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Known deer disease EHD discovered in southeast Minnesota

EHD, or Epizootic Hemorrhagic Disease, has been confirmed in six captive deer in southeast Minnesota. EHD affects members of the deer family, and whitetails are highly susceptible. File photo / Minnesota DNR

ST. PAUL — The Minnesota Board of Animal Health has confirmed the first cases of Epizootic Hemorrhagic Disease — known as EHD, for short — in Minnesota deer. Six of seven animals in a small herd of captive white-tailed deer in Goodhue County in southeast Minnesota died of the disease earlier this month. The remaining buck appears healthy at this time and is showing no clinical signs associated with the disease.

This is the first detection of this disease in a Minnesota deer, yet it is widespread across North America and occasionally has occurred in deer in southwest North Dakota. It previously infected two Minnesota cattle in Brown County in 2012 and Murray County in 2013.

"This virus is transmitted between deer by biting midges, or gnats, which are most active in the fall before they are killed by the first frost of the season," said Board of Animal Health Senior Veterinarian, Dr. Mackenzie Reberg. "These bugs can't travel far on their own and we're concerned by this detection because the herd owner hasn't moved deer onto the property for several years."

In a news release, the board said the quick and suspicious deaths of the animals earlier this month alarmed the owner, who worked with a veterinarian to submit tissues from the carcasses to the Iowa State Veterinary Diagnostic Laboratory to determine the cause of death. EHD was confirmed by the USDA's National Veterinary Services Laboratory.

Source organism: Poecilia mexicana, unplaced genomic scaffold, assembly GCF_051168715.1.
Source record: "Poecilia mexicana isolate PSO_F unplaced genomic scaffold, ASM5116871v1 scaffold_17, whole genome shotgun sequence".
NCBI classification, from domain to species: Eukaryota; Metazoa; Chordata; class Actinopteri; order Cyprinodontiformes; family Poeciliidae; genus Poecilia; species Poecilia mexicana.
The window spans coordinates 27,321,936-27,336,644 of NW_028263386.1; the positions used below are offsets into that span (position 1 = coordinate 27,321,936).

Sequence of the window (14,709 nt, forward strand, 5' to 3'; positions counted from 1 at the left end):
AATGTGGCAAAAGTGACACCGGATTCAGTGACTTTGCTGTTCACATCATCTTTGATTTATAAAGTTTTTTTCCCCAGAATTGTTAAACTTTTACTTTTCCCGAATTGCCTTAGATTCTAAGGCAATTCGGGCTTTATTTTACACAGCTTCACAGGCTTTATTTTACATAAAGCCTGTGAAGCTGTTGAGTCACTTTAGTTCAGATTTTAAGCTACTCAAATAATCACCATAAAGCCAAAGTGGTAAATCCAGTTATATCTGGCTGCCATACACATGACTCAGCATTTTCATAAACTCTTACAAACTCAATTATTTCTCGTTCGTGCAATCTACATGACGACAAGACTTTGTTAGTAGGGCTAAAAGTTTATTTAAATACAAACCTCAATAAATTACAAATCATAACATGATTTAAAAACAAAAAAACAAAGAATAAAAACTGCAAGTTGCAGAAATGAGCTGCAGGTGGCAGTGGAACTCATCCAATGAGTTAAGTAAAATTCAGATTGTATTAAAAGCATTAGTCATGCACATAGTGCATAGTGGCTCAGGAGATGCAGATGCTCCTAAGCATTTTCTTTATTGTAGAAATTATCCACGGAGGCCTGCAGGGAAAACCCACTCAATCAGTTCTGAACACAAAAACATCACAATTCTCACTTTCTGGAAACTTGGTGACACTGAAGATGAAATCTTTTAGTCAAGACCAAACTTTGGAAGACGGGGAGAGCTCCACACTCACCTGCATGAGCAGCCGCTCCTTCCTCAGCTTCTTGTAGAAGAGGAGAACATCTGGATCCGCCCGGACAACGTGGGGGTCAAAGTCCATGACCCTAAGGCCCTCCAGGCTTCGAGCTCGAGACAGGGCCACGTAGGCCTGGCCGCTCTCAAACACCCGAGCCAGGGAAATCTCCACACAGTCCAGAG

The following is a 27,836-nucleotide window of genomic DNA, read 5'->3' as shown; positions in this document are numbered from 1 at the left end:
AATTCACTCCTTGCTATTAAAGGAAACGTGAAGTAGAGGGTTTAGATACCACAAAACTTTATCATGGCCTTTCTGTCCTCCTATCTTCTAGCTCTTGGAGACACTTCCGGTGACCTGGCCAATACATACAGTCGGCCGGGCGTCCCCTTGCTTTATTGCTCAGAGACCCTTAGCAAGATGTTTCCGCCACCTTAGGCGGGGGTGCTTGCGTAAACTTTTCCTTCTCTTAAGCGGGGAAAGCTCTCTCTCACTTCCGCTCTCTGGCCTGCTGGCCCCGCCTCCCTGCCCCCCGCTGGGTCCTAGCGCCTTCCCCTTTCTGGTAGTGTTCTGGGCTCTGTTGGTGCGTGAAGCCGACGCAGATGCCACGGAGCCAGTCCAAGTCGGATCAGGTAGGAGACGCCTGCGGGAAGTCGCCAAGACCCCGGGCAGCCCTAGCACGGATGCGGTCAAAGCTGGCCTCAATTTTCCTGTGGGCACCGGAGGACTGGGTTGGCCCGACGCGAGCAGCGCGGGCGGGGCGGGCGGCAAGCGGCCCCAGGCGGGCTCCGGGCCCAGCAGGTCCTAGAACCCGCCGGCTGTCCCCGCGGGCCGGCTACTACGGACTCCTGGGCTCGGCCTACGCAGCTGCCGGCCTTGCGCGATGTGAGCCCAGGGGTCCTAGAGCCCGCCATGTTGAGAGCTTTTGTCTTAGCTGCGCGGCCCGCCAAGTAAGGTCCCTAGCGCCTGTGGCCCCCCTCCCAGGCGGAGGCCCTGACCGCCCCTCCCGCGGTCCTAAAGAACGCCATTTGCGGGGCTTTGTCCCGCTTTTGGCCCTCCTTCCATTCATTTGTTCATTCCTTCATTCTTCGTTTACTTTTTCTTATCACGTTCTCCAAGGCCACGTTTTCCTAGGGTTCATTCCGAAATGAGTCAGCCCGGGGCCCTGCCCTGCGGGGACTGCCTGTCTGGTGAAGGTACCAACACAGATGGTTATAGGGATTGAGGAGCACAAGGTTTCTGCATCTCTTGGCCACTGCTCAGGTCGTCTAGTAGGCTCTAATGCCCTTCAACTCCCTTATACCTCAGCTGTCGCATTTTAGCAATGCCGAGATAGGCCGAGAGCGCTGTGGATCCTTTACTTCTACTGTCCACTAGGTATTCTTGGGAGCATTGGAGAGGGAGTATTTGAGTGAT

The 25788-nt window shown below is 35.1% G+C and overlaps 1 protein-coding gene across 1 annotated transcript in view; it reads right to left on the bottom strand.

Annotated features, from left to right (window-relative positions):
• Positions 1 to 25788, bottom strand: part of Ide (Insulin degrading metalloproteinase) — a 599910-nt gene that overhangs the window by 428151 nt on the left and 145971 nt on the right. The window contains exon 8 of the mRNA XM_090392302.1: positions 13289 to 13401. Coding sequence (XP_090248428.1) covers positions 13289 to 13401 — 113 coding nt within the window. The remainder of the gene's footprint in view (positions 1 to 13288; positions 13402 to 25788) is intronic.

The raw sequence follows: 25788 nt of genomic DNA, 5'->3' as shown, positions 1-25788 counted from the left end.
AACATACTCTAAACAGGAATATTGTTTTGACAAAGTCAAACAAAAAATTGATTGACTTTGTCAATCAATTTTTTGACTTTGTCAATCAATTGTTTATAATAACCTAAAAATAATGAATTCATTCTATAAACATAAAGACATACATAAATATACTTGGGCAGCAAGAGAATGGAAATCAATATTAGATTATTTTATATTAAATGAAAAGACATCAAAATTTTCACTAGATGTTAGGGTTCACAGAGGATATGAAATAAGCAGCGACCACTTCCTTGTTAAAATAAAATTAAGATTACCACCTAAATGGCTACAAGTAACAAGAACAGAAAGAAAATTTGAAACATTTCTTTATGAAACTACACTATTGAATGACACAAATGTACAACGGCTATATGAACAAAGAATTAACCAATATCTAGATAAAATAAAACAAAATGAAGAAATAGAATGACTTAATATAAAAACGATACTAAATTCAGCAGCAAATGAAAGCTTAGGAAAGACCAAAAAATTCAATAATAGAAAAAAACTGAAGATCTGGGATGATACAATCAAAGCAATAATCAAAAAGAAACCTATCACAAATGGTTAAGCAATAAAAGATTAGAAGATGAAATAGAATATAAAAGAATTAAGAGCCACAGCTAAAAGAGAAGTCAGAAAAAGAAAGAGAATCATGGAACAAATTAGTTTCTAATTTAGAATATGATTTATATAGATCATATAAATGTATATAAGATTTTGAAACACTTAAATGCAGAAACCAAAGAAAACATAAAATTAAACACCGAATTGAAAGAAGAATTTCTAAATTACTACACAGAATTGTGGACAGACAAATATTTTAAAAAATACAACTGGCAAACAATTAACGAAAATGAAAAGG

EHD affects members of the deer family, Cervidae, and there are no known health risks to people. Many different deer species may be infected with EHD, and white-tailed deer are highly susceptible and experience high rates of mortality. Most die within 36 hours of clinical signs, which can include fever, anorexia, lethargy, stiffness, respiratory distress, oral ulcers, and severe swelling of the head and neck. Sporadic cases occur in other species of cervids and hoofstock. There is no specific treatment or vaccine available in the U.S.

The Board has notified the Minnesota Department of Natural Resources of the confirmed cases in southeast Minnesota.

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